Doritos Drops Brand And Logo For Color, Ingredients -- Can Search Do The Same?

Would consumers recognize brands if they dropped their name in organic and paid-search marketing and advertising campaigns and focused on color and descriptives, using only their brand-name terms to target consumers? 

Searches on the term “red bag of tortilla chips” on Google Search and the majority of the images returned will be related to Doritos. Replacing the color in the query with any other, including “blue,” will not yield similar results.

Doritos’ packaging and ingredients have become synonymous with the color “red” -- so much so that its parent company PepsiCo launched an "ad-averse” campaign targeted at Generation Z. The campaign removes all logos and mentions of the brand from digital ads, social media and television, and focuses on describing the taste and consistency or ingredients of the product, and the color of the packaging.

The campaign, dubbed “Another Level,” encourages consumers to create and share content. "People try to take their brands viral every day and the success rate is low," said Janel Laravie, CEO at Chacka Marketing. "The bigger concern here is, will they annoy their core audiences?  Do they potentially face backlash if Gen Z feels exploited for Doritos gain? Time will tell."

“You probably couldn’t create a campaign until you see the groundswell in social media,” said Acronym CMO Mike Grehan. “This is a good tactic for a brand that has iconic imagery and anchor terms to go with it -- cheesy, cool and spicy. From a brand favorability point of view it’s a good exercise to see what happens if you take out the branding -- what exactly do people say about your product when you can’t use branded terms or images.” 

The implications for an approach like this can be detrimental to any SEM initiatives, said Mandy Stultz, paid search supervisor at Cogniscient Media. “On one hand, using the new URL to support SEM campaigns as redirect back into the original site is a fast-track to campaigns being automatically paused by the search engines,” she said. “On another hand and without a redirect, immediately switching domains across the board in any SEM campaign can wreak havoc, triggering campaign audits by the engines as well as altering quality score, and ultimately cost per click.”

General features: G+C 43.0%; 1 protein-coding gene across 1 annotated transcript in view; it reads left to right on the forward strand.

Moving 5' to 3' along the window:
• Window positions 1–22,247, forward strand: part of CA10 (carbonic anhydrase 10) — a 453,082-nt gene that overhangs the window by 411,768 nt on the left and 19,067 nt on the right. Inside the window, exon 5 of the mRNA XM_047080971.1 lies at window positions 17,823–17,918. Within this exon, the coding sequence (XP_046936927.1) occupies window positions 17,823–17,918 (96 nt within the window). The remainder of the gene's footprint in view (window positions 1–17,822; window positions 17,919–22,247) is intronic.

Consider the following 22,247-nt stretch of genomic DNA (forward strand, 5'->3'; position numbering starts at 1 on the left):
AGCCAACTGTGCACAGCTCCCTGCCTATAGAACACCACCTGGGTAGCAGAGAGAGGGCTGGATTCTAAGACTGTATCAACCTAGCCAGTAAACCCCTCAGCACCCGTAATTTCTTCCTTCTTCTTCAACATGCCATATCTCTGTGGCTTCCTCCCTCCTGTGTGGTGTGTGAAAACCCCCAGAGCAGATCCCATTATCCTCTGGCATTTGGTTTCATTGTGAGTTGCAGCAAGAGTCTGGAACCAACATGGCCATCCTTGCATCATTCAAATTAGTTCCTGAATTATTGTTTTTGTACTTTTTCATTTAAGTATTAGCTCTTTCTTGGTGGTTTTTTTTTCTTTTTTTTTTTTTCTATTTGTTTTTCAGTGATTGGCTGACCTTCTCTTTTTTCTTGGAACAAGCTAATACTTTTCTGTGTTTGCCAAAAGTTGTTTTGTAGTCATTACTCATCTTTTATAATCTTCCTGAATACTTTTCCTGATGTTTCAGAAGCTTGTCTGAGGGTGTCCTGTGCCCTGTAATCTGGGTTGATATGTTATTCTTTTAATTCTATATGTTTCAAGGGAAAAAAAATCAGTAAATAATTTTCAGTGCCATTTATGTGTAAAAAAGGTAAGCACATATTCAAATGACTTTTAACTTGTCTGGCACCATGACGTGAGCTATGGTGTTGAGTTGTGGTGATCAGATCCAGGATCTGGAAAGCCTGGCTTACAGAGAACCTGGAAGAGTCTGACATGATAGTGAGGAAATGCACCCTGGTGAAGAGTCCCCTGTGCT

Stultz said supporting two sites at the same time “begets a paid-search conundrum of identifying the right keywords to support each initiative from the start.” And then there’s the massive job of determining the keywords, while not creating a bidding war within the same organization.

Cogniscient Media SEO Associate Director Lauren Rockwell is primarily concerned with the domain change. “Even if temporary with a 302/301 strategy, altering a well-known domain could have long-lasting consequences,” she said. “Search engine bots need time to adjust to the switch as well as any content added or removed on the site. It takes time to recover 'lost' organic traffic during major site updates.”

Rockwell said if this is a temporary domain change, the expected down time will be doubled as the search engines re-crawl, re-index, re-rank the site as everything is switched back. Doritos could be looking at six months to a year of organic traffic recovery during and after this re-brand.

Apparently Doritos is joining the growing list of companies that removed their logo or brand name from their marketing materials to make a statement in a world where consumers would rather love the brand for their customer service, taste or what it stands for, rather than a trendy logo.

Mastercard this year removed its name from its logo as it promoted cardless digital payments. Mtn Dew partnered with HBO to celebrate the series finale of "Game of Thrones" by unveiling a white, brandless, limited-edition can -- A Can Has No Name. Diet Coke debuted label-free cans as part of an ad push to challenge stereotypes about class, race, gender and more. 

Starbucks removed its name and the word "coffee" from its logo as the coffee chain expanded into other products and other colors to identify its brand.

Color has become incredibly important to brands. Will Google or Bing ever allow brands to change the color of the text in search results to call out their brand?

In 2016, Google tested new color for the links in its search. Rather than blue links, the search engine tested black links, even when someone had clicked on the links. In July 2019, Google was caught once again experimenting with link colors in search results.

Others also dabble in color. Starbucks, with more than $24 billion in revenue, sports new colors. The company’s internal team for the past year has been updating the brand’s colors. Now it has new guidelines — colors and typographic weights — to follow.

It’s too early to tell whether Starbucks' green will end up as a color for links in search results.

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